While the last few months since the Abraham Accords and normalization agreements signed between Israel and numerous Arab and Muslim countries have witnessed many unprecedented events, this could outshine them all.
The historic narrative of the Israel-Arab conflict has been that the region and the wider Arab and Muslim world will not countenance the existence of the Jewish State, and has tried on many occasions in the past to extinguish it.
That has come to an end in recent years, when the State of Israel and pragmatic Sunni Arab states in the region have been on the same side against common foes, whether extremist non-state entities like the Islamic State and Al-Qaeda, or more prominently against the Islamic Republic of Iran and its Shiite terrorist proxies in Yemen, Lebanon, and Iraq. .
What began as back-channel coordination and clandestine meetings in the 1990s has moved in the last decade to closer cooperation, even if largely unacknowledged at first. Already in 2013, there was talk of Israel joining an anti-Iran defense alliance with a number of moderate Arab states that would involve sharing Jerusalem’s newly developed anti-missile technologies.
According to those earlier reports, Israel would gain access to radar early warning stations in Saudi Arabia and the UAE and in exchange share its own data from its multi-layered anti-ballistic missile defense systems. The report also detailed that Jordan would be protected from surface-to-surface threats by Israel’s Arrow long-range anti-missile batteries.
While nothing formal ever came from these reported attempts, the noise surrounding a potential defense alliance has become much louder now that Israel has formal relations with the UAE and Bahrain and close relations with Saudi Arabia, including an unannounced trip to Saudi Arabia by Prime Minister Benjamin Netanyahu to meet the Saudi crown prince, Mohammed bin Salman, in November.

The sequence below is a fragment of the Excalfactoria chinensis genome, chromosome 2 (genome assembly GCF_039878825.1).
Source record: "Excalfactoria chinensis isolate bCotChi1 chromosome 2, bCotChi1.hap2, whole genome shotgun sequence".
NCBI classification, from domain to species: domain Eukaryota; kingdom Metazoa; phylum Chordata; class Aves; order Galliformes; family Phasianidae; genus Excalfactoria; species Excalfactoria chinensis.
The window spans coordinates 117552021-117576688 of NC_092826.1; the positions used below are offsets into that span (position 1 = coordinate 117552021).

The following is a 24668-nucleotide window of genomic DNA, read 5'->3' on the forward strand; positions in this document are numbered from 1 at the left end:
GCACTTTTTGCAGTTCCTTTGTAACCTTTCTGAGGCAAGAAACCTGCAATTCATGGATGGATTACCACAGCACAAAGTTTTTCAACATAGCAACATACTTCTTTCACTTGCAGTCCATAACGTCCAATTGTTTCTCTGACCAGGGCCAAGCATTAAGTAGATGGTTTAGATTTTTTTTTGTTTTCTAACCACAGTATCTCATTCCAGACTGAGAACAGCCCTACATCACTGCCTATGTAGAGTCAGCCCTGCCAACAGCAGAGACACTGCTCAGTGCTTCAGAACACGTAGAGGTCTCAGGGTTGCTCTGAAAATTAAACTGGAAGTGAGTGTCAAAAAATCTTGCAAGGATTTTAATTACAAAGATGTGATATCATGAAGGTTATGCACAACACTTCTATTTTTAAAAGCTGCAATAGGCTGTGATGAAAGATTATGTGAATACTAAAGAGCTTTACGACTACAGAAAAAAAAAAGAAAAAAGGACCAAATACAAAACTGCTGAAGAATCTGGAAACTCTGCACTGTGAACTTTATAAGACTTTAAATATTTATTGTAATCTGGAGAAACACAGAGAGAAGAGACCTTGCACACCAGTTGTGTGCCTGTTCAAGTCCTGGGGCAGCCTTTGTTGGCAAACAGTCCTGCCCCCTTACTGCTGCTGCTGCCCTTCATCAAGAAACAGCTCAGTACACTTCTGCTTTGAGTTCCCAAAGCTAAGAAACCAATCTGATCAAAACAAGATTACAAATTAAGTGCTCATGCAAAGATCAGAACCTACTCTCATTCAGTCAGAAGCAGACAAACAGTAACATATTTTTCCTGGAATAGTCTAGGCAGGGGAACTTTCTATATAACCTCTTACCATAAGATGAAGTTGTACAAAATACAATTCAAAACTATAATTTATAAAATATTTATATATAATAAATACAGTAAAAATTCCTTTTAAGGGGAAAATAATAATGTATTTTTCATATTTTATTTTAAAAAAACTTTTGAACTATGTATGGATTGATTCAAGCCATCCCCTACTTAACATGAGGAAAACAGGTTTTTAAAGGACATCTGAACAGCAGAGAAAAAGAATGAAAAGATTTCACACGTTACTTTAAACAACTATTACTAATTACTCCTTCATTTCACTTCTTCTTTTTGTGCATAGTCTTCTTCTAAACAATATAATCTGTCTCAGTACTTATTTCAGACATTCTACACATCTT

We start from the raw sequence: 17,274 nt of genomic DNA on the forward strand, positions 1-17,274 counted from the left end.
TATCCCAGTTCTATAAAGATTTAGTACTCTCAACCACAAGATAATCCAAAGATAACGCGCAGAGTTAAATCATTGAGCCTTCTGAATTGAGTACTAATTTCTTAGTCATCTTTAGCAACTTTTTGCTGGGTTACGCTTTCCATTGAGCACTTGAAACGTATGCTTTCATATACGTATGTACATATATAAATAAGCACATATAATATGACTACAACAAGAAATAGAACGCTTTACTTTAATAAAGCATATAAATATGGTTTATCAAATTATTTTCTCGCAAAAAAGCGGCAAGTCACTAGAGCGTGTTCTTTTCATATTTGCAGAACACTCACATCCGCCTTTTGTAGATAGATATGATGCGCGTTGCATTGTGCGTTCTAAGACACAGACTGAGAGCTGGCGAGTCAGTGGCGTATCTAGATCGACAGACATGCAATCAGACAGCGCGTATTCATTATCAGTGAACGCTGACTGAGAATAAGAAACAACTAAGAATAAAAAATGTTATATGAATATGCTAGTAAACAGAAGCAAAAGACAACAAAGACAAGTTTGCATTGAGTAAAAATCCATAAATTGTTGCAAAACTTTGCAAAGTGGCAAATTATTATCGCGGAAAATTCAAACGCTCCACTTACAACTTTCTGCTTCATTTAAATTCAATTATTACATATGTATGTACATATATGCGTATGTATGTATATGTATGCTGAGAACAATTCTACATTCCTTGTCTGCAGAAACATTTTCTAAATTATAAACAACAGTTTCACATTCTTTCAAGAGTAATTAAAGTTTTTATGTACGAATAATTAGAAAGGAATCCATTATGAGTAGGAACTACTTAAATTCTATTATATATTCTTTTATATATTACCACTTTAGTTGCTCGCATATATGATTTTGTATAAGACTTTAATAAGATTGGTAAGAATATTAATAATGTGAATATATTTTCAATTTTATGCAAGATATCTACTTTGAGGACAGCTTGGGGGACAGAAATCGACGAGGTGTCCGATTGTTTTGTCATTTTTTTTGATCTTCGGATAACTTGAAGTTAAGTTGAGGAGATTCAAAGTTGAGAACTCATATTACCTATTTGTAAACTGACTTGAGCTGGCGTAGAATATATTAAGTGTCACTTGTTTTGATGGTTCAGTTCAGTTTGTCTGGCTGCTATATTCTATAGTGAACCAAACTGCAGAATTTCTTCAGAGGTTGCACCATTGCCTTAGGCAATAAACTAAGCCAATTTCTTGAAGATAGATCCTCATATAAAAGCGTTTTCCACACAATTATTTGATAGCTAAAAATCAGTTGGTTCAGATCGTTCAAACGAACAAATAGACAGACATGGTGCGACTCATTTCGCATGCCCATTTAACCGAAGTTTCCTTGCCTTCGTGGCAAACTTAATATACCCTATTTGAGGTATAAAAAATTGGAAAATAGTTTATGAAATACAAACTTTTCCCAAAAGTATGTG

This is of course an extremely welcome process, and one that Israel should seize with both hands.
It can demonstrate that it is an indispensable ally to these Gulf nations and help protect their populations and interests. A safe Sunni bloc is necessary for a safe Israel.
The defense alliance can and should ensure that Israel help them to defeat the Iranian menace in the Gulf, and the proxy war raging in Yemen. Israeli intelligence capabilities should replace America’s recent capitulation to the Houthis. The Israeli navy should operate its submarines and new Sa’ar missile corvettes from Emirati and Bahraini ports.
In return, Israel should be seeking assurances that cooperation is not a one-way street, and that Saudi Arabia, the UAE and Bahrain should help Israel fight its enemies many of which are closely allied to or receive funding and armaments from Iran.